More than 1400 publications so far involve NIBS in humans, 230 of these being devoted to stroke. They concern mostly upper limb motor function assessment and to a lesser degree speech disorders. More recently some articles treated the impact of NIBS on post-stroke aphasia, apraxia, neglect, gait and coordination impairment, but we will focus on motor deficit and NIBS. NIBS therapeutic strategies, in stroke, were developed to enhance “adaptive” plasticity and to counteract “maladaptive” plasticity.

rTMS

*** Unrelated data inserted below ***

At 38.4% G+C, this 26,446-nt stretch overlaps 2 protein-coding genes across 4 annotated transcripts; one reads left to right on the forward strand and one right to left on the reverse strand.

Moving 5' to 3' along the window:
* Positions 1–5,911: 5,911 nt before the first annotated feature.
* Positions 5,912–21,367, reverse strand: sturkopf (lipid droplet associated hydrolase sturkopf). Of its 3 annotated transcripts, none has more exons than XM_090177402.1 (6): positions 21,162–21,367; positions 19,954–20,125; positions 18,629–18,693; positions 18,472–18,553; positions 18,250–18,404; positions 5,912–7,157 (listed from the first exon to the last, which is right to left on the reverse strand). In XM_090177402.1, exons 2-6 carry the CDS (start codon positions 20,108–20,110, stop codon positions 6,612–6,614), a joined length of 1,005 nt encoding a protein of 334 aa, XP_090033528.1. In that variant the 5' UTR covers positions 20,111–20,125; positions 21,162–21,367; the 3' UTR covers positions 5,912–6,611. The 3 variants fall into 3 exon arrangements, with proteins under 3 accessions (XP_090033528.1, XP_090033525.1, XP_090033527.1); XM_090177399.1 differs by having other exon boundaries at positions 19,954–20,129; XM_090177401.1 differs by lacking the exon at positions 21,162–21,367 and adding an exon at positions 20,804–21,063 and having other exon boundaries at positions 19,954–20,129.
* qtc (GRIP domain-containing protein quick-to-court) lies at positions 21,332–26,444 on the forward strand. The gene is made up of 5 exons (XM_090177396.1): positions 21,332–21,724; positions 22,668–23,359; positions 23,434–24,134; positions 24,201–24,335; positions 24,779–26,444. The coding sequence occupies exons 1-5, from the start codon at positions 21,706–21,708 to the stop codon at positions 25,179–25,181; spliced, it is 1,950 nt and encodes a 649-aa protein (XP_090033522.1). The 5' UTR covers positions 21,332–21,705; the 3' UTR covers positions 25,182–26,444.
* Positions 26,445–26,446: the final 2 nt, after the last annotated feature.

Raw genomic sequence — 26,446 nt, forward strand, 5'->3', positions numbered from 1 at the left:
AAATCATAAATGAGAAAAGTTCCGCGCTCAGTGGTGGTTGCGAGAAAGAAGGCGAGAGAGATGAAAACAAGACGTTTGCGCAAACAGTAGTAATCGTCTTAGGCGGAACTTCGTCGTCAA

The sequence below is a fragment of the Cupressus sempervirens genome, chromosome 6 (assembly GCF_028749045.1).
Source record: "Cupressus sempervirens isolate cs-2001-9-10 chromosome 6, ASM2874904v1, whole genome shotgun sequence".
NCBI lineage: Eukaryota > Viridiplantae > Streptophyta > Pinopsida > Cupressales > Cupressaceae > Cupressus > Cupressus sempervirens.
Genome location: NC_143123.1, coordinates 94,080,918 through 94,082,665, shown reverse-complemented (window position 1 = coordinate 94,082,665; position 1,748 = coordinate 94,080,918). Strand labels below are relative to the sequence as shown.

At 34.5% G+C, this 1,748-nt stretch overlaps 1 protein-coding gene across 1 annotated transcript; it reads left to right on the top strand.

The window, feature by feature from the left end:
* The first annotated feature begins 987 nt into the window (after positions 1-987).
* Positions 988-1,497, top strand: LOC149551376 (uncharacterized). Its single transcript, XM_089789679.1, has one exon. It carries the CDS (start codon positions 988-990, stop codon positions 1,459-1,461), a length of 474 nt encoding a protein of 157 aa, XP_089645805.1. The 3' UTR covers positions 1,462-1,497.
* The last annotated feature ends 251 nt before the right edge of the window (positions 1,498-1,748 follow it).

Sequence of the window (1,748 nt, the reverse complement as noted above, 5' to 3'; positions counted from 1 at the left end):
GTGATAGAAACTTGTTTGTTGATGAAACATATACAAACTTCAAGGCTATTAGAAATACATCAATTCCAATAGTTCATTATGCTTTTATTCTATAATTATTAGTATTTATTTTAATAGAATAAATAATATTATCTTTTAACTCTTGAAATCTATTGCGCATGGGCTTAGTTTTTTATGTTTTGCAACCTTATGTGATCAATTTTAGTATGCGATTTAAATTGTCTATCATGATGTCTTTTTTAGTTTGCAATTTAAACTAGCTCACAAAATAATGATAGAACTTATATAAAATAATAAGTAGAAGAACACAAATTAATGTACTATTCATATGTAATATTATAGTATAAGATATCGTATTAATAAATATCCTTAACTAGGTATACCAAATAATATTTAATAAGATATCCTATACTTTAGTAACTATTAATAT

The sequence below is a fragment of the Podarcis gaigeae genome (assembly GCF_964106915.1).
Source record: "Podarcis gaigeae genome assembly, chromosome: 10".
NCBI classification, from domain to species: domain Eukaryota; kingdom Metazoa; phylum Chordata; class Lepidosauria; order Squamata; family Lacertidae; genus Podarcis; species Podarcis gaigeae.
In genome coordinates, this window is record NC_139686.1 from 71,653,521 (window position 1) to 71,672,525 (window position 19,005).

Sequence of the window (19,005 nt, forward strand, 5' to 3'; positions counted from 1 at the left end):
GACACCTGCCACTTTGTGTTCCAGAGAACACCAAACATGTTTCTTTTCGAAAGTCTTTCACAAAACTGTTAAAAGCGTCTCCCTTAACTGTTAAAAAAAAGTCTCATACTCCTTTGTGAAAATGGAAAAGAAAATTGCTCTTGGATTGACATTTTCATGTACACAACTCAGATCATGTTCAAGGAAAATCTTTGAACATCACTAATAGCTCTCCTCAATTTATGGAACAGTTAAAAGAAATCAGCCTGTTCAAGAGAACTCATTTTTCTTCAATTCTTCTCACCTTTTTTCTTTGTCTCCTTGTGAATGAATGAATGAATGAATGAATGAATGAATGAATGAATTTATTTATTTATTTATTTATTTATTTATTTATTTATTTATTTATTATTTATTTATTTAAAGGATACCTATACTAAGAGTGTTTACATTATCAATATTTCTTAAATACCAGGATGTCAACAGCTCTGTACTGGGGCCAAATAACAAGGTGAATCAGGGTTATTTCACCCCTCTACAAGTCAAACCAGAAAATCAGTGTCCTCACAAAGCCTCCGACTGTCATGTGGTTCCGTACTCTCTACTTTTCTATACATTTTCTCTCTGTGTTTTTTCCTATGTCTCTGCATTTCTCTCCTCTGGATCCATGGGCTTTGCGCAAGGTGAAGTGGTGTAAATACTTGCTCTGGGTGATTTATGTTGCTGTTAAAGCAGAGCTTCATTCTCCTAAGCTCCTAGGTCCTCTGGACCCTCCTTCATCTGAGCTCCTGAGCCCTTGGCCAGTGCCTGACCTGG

Because of the higher risk of epilepsy at the acute phase, first feasibility studies were designed to test the inhibition of the contralateral non affected primary motor area, 3–12 months after the stroke onset at rTMS (Mansur et al., 2005; Takeuchi et al., 2005; Fregni et al., 2006). Patients were submitted to a protocol of a single (30 min; Mansur et al., 2005; Takeuchi et al., 2005) or repeated sessions (20–30 min a day during 5 working days (Fregni et al., 2006). One study which used excitatory rTMS on the ipsilateral affected hemisphere was then conducted in chronic strokes at 10 Hz (Kim et al., 2006), evaluated immediately after the procedure. For these first four studies, the number of included patients was relatively small (10–20). Khedr et al. (2005) showed that there was a benefit to deliver a high frequency stimulation (3 Hz) to the ipsilateral affected hemisphere at the acute phase, 10 days after the onset of stroke, in a larger cohort (n = 52). They showed, comparing two high-frequency stimulations, that there was no additional benefit to deliver a higher excitation (10 Hz vs. 3 Hz) of the primary cortex (Khedr et al., 2010). MEP and motor threshold were also significantly modified in the treated groups.